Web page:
The Last Samurai, by Helen DeWitt: Isn't it unfortunate that this shares its title with that Tom Cruise Dances With Wolves knockoff?
Atonement, by Ian McEwan: Wow, this was the same month as 9/11? The movie wasn't very good IMO. I should still read it, I've always known this was a hugely acclaimed book.
The Amazing Adventures of Kavalier & Clay, by Michael Chabon: It was pretty good IMO!
The Harry Potter novels, by J.K. Rowling: Still haven't read these or watched any of the films!
Middlesex, by Jeffrey Eugenides: AWESOME!!! Great multi-generational story--one of the 15 best books I've ever read!
Oblivion, by David Foster Wallace: It's a bunch of postmodern short stories written in a very intentionally difficult set of styles. The first one, "Mister Squishy," is probably the best, about a corporate executive losing his mind.
The MaddAddam Trilogy (Oryx and Crake, The Year of the Flood, and MaddAddam), by Margaret Atwood: It's a post-apocalyptic trilogy with the apocalypse being caused by genetic engineering and severe social stratification. The protagonists of the first and second books are different and meet up in the third, sort of like Cormac McCarthy's Border Trilogy, if you read those. The first one is pretty much the best, with that same haunting quiet "something terrible has happened" quality that marked Handmaid's Tale's best parts. The third one is the weakest, it eventually just turns into a struggle/thriller and ends.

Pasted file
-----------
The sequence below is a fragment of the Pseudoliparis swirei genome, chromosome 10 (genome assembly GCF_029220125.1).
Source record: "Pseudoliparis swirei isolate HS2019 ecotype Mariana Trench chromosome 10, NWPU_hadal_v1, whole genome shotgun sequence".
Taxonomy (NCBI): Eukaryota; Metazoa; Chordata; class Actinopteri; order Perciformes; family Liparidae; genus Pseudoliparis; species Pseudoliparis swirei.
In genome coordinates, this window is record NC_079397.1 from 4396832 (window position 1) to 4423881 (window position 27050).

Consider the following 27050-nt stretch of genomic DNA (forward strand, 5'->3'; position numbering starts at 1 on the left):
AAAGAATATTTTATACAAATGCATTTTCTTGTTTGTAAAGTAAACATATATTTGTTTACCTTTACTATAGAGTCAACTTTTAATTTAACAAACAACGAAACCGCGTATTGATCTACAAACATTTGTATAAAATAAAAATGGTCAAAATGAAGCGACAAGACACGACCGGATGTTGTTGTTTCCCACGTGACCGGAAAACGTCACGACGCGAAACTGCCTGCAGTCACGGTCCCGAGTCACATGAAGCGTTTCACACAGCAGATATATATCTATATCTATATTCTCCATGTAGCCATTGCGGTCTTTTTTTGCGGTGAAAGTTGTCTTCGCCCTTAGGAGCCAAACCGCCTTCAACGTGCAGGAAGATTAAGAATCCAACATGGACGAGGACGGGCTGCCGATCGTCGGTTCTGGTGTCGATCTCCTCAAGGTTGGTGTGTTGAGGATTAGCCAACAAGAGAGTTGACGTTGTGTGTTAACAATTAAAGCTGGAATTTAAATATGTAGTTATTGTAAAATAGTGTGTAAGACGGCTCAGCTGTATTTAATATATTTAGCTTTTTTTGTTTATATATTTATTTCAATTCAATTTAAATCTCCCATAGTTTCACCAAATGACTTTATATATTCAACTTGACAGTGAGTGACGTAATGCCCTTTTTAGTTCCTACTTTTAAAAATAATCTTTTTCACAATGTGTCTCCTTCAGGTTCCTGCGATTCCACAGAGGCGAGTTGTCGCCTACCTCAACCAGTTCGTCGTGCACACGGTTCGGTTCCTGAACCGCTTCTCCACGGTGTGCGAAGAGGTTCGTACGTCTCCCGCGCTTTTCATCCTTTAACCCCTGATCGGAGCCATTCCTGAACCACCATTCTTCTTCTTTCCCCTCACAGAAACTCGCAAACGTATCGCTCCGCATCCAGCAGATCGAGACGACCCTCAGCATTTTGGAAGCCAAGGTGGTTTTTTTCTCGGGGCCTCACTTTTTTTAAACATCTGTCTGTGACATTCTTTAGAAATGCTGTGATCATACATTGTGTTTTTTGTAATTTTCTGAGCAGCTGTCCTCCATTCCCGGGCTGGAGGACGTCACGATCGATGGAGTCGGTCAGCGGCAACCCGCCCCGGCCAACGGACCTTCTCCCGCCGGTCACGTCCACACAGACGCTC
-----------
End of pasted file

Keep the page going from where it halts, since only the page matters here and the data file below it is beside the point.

The Corrections, by Jonathan Franzen: It was good! Probably overhyped but a fine read anyway.
The Year of Magical Thinking, by Joan Didion: Damn, she's still at it? She's popular with conservatives if you didn't know.
The Plot Against America, by Philip Roth: Indignation was better. This one's okay, detailing an alternate history where Lindbergh (who was anti-Semitic?) becomes President, but the plot is about losing track of some poor scared wuss of a kid.
The Road, by Cormac McCarthy: I think it's great, but I guess the critics are partially correct that it's an obvious, easy sort of great.
The Particular Sadness Of Lemon Cake, by Aimee Bender: What a retarded title for a book. I hope it's good!
Gone Girl, by Gillian Flynn: Really? Kinda trashy isn't it? Okay, I only saw the movie...
Winterís Bone, by Daniel Woodrell: Oh this is a book? Cooly.
Home, by Marilynne Robinson: How come I can't find Housekeeping anywhere around here? Neither my public library nor my school library has it. Guess I'll have to do interlibrary loan and good luck finding the damn 1988 movie that had Christine Lahti in it!